Tourism industry turns to American music to draw international visitors

Tourism industry turns to American music to draw international visitors
Musicians Aloe Blacc, right, and Jon Batiste march along in a second line parade through the streets of New Orleans in a scene from "America's Music Journey," a film intended to promote tourism to the U.S. (MacGillivray Freeman Films)

An Elvis impersonator jumps from an airplane while mouthing the words to "Jailhouse Rock."

A flash mob dances at a busy outdoor mall in Chicago to Aloe Blacc's 2013 hit "Wake Me up."


Salsa dancers shake and shimmy to "Conga" by Miami Sound Machine beneath palm trees in Miami's Little Havana neighborhood.

These and other musical scenes are played out in a new large-format, 3D movie produced by tourism industry leaders who hope the film about America's varied musical genres will boost international visitation to the U.S.

The 40-minute film, dubbed "America's Musical Journey," premieres Thursday at the Smithsonian's National Air and Space Museum in Washington, D.C. It was produced by Brand USA, a public-private partnership dedicated to promote the country to foreign travelers.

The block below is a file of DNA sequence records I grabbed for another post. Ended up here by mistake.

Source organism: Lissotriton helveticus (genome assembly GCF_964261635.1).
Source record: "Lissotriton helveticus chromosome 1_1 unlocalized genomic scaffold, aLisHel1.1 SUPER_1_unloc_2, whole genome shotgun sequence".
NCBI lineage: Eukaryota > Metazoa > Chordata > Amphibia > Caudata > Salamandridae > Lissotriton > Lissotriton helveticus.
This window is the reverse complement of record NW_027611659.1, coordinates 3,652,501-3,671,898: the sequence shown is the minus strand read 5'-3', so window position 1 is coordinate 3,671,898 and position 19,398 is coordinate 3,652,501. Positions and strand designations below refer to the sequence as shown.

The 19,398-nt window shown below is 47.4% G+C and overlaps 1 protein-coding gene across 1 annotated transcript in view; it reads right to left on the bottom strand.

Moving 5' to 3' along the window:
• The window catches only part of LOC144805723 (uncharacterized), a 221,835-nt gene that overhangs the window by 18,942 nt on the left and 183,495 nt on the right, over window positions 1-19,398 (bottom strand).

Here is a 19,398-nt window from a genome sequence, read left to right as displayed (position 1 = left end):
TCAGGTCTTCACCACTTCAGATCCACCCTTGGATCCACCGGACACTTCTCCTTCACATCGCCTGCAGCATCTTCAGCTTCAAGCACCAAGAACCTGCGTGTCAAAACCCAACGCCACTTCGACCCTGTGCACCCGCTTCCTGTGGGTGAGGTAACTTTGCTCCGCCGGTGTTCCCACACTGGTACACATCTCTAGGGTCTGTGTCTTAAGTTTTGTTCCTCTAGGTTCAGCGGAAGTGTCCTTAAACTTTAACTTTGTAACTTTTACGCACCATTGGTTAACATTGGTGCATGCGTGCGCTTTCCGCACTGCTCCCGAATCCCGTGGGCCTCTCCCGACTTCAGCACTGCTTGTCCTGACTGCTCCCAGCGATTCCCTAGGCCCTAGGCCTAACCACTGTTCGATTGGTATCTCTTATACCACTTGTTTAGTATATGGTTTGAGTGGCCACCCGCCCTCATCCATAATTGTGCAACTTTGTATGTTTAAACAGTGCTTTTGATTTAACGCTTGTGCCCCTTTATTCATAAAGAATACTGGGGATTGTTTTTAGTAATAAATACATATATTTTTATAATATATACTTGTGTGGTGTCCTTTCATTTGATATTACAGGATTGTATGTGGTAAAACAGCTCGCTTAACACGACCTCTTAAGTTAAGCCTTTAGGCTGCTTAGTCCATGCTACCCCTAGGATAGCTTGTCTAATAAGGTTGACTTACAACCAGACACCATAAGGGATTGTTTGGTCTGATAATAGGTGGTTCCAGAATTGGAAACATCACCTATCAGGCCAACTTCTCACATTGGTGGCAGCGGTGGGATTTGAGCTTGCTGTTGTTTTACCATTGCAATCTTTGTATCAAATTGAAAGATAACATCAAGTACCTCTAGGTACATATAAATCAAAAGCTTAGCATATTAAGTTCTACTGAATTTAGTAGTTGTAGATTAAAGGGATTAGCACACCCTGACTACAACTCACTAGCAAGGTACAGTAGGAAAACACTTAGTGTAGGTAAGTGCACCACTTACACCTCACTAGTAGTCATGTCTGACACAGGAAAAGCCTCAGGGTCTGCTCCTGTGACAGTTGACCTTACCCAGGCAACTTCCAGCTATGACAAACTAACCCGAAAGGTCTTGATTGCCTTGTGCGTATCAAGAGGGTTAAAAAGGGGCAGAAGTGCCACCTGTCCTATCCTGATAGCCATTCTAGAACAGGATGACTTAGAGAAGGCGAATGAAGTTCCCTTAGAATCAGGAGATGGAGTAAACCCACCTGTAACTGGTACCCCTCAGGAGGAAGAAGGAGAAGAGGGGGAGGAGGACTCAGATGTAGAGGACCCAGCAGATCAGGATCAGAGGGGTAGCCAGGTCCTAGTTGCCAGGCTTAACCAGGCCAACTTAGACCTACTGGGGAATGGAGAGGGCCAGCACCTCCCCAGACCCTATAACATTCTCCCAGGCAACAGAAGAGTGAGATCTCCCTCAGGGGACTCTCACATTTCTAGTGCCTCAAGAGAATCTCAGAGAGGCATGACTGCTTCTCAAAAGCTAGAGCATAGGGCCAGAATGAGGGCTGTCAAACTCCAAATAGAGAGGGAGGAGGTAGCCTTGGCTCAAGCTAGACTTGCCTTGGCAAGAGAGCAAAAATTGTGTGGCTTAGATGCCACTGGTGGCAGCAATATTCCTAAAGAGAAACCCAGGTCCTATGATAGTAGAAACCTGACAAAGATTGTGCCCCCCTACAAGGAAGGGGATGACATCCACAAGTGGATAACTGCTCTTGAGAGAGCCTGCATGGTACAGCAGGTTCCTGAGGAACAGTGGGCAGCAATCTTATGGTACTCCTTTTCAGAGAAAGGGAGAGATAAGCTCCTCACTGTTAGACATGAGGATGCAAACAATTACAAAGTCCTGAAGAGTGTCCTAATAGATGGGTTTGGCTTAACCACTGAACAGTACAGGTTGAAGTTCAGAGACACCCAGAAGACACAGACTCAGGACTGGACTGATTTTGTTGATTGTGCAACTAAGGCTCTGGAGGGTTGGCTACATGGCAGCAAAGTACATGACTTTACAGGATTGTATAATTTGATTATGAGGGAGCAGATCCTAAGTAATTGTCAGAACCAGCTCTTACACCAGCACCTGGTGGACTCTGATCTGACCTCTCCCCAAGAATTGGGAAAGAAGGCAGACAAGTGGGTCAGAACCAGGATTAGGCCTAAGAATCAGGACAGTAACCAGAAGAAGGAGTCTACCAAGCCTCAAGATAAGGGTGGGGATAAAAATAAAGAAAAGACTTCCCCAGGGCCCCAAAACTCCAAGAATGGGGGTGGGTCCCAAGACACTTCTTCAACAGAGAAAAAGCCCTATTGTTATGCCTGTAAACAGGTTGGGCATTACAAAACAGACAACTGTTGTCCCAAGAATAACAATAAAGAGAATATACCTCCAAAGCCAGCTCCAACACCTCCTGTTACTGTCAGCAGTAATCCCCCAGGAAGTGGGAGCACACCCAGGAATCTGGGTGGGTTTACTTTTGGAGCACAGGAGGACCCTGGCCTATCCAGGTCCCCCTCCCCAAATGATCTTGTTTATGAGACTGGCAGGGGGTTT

"It's a great story-telling device," Tom Garzilli, chief marketing officer for Brand USA, said of music. "It's also what connects a lot of the world to us."

In addition to playing domestically, the film will soon stream online and play in theaters in Mexico City, Paris, Tokyo and Beijing.

It is the second film produced by Brand USA. The first film, released in 2016, featured America's national parks. It was seen by 4 million international travelers in theaters and online, Garzilli said.

A survey of travelers who saw the first movie found that 81% said they are more likely to visit the U.S. after watching the movie, he said.

International visitation started to decline slightly in 2016 and began to drop more dramatically since the start of 2017, according to the U.S. Department of Commerce.

Garzilli blames temporary economic factors for the decline, such as the strength of the U.S. dollar compared with foreign currency. Other tourism industry experts blame tougher security measures to travel to the U.S. and harsh rhetoric about immigrants by President Trump.

"We just keeping getting up every day and telling our stories," he said. "We feel it will work for us."

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